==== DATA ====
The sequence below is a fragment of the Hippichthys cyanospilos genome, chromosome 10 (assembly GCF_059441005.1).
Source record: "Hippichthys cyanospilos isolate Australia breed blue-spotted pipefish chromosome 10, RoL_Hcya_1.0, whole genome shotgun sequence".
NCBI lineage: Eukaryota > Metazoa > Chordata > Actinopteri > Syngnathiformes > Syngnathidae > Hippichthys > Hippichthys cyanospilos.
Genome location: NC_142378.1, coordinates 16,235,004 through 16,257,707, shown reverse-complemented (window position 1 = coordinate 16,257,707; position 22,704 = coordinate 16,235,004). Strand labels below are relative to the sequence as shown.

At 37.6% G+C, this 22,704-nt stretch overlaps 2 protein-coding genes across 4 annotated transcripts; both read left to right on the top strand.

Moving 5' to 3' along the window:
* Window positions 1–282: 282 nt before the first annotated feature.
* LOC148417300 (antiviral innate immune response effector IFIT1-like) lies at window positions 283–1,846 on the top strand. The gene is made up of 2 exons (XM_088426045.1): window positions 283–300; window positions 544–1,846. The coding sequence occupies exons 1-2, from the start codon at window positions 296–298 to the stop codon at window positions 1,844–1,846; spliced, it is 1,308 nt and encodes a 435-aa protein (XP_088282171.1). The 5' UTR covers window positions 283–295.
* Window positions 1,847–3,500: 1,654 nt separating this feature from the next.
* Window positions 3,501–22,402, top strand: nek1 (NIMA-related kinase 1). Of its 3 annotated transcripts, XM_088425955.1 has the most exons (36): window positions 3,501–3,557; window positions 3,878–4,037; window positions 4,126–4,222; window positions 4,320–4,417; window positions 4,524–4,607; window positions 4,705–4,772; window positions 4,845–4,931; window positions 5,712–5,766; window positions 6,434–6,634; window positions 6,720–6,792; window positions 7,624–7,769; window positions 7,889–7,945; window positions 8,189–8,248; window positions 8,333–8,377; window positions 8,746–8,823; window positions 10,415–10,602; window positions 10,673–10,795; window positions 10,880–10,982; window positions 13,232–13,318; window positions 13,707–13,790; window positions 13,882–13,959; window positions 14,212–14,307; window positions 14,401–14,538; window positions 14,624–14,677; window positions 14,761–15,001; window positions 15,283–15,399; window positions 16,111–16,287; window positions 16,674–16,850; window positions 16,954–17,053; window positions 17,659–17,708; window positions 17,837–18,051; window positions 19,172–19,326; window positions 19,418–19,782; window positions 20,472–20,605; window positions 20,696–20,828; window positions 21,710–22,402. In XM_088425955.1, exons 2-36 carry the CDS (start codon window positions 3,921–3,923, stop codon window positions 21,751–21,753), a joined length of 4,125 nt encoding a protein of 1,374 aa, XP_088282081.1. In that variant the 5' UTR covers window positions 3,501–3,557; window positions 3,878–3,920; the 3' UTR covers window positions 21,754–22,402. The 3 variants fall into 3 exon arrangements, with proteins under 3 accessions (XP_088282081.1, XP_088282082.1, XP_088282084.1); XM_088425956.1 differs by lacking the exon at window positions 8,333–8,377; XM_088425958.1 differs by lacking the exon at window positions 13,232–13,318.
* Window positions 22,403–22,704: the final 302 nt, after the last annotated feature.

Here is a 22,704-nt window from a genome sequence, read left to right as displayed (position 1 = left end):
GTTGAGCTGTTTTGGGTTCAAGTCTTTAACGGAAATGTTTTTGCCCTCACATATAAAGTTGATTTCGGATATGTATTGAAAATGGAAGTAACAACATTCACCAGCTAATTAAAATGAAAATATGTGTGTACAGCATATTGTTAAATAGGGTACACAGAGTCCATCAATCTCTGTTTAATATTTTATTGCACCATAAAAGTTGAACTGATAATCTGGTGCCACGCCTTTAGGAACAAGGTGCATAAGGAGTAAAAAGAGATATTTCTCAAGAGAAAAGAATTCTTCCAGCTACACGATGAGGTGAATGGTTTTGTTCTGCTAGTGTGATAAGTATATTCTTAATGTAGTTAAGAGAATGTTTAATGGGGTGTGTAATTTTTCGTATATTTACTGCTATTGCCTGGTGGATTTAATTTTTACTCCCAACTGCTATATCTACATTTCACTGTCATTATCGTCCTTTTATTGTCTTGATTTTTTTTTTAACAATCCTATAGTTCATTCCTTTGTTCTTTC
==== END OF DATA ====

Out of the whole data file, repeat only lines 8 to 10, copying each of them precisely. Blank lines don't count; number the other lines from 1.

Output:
* LOC148417300 (antiviral innate immune response effector IFIT1-like) lies at window positions 283–1,846 on the top strand. The gene is made up of 2 exons (XM_088426045.1): window positions 283–300; window positions 544–1,846. The coding sequence occupies exons 1-2, from the start codon at window positions 296–298 to the stop codon at window positions 1,844–1,846; spliced, it is 1,308 nt and encodes a 435-aa protein (XP_088282171.1). The 5' UTR covers window positions 283–295.
* Window positions 1,847–3,500: 1,654 nt separating this feature from the next.
* Window positions 3,501–22,402, top strand: nek1 (NIMA-related kinase 1). Of its 3 annotated transcripts, XM_088425955.1 has the most exons (36): window positions 3,501–3,557; window positions 3,878–4,037; window positions 4,126–4,222; window positions 4,320–4,417; window positions 4,524–4,607; window positions 4,705–4,772; window positions 4,845–4,931; window positions 5,712–5,766; window positions 6,434–6,634; window positions 6,720–6,792; window positions 7,624–7,769; window positions 7,889–7,945; window positions 8,189–8,248; window positions 8,333–8,377; window positions 8,746–8,823; window positions 10,415–10,602; window positions 10,673–10,795; window positions 10,880–10,982; window positions 13,232–13,318; window positions 13,707–13,790; window positions 13,882–13,959; window positions 14,212–14,307; window positions 14,401–14,538; window positions 14,624–14,677; window positions 14,761–15,001; window positions 15,283–15,399; window positions 16,111–16,287; window positions 16,674–16,850; window positions 16,954–17,053; window positions 17,659–17,708; window positions 17,837–18,051; window positions 19,172–19,326; window positions 19,418–19,782; window positions 20,472–20,605; window positions 20,696–20,828; window positions 21,710–22,402. In XM_088425955.1, exons 2-36 carry the CDS (start codon window positions 3,921–3,923, stop codon window positions 21,751–21,753), a joined length of 4,125 nt encoding a protein of 1,374 aa, XP_088282081.1. In that variant the 5' UTR covers window positions 3,501–3,557; window positions 3,878–3,920; the 3' UTR covers window positions 21,754–22,402. The 3 variants fall into 3 exon arrangements, with proteins under 3 accessions (XP_088282081.1, XP_088282082.1, XP_088282084.1); XM_088425956.1 differs by lacking the exon at window positions 8,333–8,377; XM_088425958.1 differs by lacking the exon at window positions 13,232–13,318.